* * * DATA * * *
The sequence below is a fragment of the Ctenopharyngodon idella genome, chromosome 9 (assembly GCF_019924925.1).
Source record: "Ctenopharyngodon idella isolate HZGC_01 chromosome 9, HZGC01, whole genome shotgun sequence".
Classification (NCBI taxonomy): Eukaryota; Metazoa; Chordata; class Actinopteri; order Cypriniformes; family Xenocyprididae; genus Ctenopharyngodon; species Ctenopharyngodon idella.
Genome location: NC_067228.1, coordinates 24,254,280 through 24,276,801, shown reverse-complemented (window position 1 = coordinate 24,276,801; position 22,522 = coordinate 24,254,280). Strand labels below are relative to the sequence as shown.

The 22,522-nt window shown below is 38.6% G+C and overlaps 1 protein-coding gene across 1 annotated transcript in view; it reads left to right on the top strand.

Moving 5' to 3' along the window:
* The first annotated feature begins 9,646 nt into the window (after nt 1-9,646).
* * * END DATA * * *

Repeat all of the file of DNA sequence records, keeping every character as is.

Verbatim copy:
The sequence below is a fragment of the Ctenopharyngodon idella genome, chromosome 9 (assembly GCF_019924925.1).
Source record: "Ctenopharyngodon idella isolate HZGC_01 chromosome 9, HZGC01, whole genome shotgun sequence".
Classification (NCBI taxonomy): Eukaryota; Metazoa; Chordata; class Actinopteri; order Cypriniformes; family Xenocyprididae; genus Ctenopharyngodon; species Ctenopharyngodon idella.
Genome location: NC_067228.1, coordinates 24,254,280 through 24,276,801, shown reverse-complemented (window position 1 = coordinate 24,276,801; position 22,522 = coordinate 24,254,280). Strand labels below are relative to the sequence as shown.

The 22,522-nt window shown below is 38.6% G+C and overlaps 1 protein-coding gene across 1 annotated transcript in view; it reads left to right on the top strand.

Moving 5' to 3' along the window:
* The first annotated feature begins 9,646 nt into the window (after nt 1-9,646).